After the procession, people often want to share their experience of the event. This is a great opportunity to plan for a period of time during which everyone to get together. A simple “coffee and donuts” type reception serves this purpose quite well. This is not just a purely social event; it is an important time in which we experience the parish community in light of the Eucharistic experience we just shared.
Master of Ceremonies
It is essential to have a master of ceremonies who coordinates the various aspects of the preparation and ensures that the celebration progresses smoothly. During the procession, the MC directs the canopy bearers and altar servers, and he is at the disposal of the celebrant to receive and execute instructions as needed.
As a practical matter, the MC may not be able to join the procession as a participant. Rather, he keeps an eye on the procession, for example, to see how it develops as people leave the church. Usually, the cross bearer, who sets the pace, needs to be reminded to slow down every so often during the procession. The MC will also communicate with the police detail to let them know when the procession is ready and the road should be closed, and he will go ahead of the procession to verify that everything is ready for arrival at each station altar. The MC keeps himself available to the celebrant and stays in eye contact with him to take care of the practical matters of the procession and to allow the celebrant to focus on his solemn task.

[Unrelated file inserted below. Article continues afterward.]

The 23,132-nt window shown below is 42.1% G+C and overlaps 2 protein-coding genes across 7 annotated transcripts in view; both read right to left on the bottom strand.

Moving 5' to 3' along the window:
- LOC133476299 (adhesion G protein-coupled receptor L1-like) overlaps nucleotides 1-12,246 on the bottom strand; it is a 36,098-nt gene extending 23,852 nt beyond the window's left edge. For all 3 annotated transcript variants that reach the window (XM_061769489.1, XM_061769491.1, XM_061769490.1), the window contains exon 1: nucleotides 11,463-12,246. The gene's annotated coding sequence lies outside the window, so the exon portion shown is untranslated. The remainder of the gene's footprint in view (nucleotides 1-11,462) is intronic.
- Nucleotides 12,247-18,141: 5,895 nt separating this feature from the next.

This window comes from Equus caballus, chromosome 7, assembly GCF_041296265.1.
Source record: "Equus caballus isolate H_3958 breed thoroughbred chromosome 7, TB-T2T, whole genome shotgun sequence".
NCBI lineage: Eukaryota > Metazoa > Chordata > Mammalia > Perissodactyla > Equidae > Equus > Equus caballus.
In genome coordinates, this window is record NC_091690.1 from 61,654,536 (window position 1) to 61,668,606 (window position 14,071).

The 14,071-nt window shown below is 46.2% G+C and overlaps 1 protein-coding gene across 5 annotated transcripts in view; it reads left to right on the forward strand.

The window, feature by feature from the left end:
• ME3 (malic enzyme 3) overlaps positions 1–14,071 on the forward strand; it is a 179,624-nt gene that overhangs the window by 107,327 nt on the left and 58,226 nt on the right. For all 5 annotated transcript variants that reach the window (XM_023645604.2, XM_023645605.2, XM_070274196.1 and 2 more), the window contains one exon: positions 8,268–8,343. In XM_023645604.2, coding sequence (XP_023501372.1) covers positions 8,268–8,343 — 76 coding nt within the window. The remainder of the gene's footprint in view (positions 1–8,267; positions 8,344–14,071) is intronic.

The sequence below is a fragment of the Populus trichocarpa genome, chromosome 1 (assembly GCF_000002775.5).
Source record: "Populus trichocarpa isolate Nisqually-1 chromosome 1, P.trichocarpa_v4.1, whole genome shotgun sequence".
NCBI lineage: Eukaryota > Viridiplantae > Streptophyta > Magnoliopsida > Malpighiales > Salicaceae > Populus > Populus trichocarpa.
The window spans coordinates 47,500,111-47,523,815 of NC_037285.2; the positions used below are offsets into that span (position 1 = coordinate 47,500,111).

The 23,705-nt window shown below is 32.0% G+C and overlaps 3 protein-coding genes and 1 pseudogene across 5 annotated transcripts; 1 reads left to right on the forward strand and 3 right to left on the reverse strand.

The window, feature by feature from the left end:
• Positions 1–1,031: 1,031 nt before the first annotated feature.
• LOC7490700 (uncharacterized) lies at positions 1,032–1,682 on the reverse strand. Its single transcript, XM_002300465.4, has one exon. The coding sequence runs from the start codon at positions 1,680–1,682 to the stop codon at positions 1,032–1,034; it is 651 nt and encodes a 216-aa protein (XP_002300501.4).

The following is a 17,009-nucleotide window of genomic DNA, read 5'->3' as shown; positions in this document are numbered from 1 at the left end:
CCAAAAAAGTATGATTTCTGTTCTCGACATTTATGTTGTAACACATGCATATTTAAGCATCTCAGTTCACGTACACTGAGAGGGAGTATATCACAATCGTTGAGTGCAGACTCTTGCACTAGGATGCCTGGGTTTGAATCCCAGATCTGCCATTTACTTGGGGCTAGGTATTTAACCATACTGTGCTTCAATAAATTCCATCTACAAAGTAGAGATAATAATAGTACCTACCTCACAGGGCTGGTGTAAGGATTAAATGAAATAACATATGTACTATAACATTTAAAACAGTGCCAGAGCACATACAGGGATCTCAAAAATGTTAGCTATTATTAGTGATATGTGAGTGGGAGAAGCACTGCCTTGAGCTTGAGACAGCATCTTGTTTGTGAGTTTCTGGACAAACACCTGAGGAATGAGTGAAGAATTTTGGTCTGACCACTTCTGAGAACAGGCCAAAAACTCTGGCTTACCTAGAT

Most obstacles can be overcome with good planning. However, surprises do occur and require good common sense to resolve them. I just want to give a couple examples here.
The most obvious problem that can derail a procession is the weather. If it is not possible to hold an outdoor procession, the monstrance should be set up at the end of the Mass for a period of adoration, after which the celebration concludes with Benediction. It is important to keep the devotional character of the feast, especially in a parish where parishioners have already become accustomed to having the procession. If the weather is questionable, it is a good idea for the celebrant and MC to agree beforehand at which point the procession should be called off.
One year, we had the problem that the police detail did not arrive as planned. We decided to hold the procession anyway. We asked a couple parishioners ad-hoc to help direct traffic, and then the procession went right down the middle of Main Street as planned.
The Liturgy of Corpus Christi
The following gives only the highlights of the liturgy. Details can be found in the Roman Missal and in the lectionary and are not repeated here.
Prior to the procession, the principal Mass of the solemnity of the Body and Blood of Christ is celebrated, following the liturgy of the day. The Mass remains the most important aspect of the Corpus Christi celebration. The three-year liturgical cycle provides three different gospel readings for this feast:
Year A: John 6:51-58, known as the Bread of Life discourse
Year B: Mark 14:12-16, 22-26, the last supper and first Eucharist
Year C: Luke 9:11b-17, the miracle of the loaves and fishes
The Lauda Sion should be sung prior to the Alleluia. The homily may be a reflection on the proper reading for the year, or an explanation of the theological and spiritual significance of the procession. Directions for participation in the procession can be part of the homily or set out in a printed program.